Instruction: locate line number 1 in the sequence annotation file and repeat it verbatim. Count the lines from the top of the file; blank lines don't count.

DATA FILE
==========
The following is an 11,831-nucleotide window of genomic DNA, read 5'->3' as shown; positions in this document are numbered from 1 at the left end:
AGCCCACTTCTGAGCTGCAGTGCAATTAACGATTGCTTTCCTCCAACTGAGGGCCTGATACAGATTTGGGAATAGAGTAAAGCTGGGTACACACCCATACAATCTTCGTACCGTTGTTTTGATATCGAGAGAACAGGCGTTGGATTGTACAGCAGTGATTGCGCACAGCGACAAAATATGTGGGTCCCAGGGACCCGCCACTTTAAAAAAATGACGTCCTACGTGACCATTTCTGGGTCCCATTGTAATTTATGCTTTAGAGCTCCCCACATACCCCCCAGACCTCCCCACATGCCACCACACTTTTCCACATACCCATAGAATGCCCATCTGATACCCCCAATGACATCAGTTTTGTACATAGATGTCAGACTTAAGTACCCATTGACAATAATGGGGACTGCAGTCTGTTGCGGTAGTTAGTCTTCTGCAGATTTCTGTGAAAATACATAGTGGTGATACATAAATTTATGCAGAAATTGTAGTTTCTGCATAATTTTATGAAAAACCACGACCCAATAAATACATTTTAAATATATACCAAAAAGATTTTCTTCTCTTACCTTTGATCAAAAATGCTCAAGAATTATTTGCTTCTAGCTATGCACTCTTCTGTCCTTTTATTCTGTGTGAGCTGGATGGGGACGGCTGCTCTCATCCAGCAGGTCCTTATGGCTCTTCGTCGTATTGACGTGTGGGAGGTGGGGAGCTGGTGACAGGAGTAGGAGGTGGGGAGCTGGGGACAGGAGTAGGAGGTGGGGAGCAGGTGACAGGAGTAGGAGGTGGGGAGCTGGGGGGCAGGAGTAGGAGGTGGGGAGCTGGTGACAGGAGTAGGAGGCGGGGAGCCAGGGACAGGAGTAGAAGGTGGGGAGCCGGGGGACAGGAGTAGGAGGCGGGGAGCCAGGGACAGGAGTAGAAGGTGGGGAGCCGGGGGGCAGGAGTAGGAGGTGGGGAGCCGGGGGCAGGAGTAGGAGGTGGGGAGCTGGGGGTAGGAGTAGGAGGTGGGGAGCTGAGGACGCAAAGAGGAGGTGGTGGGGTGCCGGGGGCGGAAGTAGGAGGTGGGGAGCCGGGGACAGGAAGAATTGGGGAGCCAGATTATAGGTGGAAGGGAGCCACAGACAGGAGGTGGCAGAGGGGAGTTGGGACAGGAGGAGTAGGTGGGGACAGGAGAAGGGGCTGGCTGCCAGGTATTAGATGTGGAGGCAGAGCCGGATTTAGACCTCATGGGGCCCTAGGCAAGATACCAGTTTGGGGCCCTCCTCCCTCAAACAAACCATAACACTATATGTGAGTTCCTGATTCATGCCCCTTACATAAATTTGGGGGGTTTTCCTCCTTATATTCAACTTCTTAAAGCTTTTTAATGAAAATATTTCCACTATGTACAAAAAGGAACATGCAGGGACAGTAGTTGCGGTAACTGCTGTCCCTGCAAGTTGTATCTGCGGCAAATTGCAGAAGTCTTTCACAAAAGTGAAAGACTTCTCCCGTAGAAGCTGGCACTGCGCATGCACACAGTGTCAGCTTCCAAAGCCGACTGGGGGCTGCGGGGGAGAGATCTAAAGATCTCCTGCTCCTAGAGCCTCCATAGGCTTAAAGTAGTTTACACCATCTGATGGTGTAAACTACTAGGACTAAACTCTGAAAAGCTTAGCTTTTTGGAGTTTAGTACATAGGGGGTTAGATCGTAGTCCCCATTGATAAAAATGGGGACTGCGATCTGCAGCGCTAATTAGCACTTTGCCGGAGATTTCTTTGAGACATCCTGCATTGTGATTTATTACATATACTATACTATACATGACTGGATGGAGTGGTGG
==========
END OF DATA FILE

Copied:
The following is an 11,831-nucleotide window of genomic DNA, read 5'->3' as shown; positions in this document are numbered from 1 at the left end: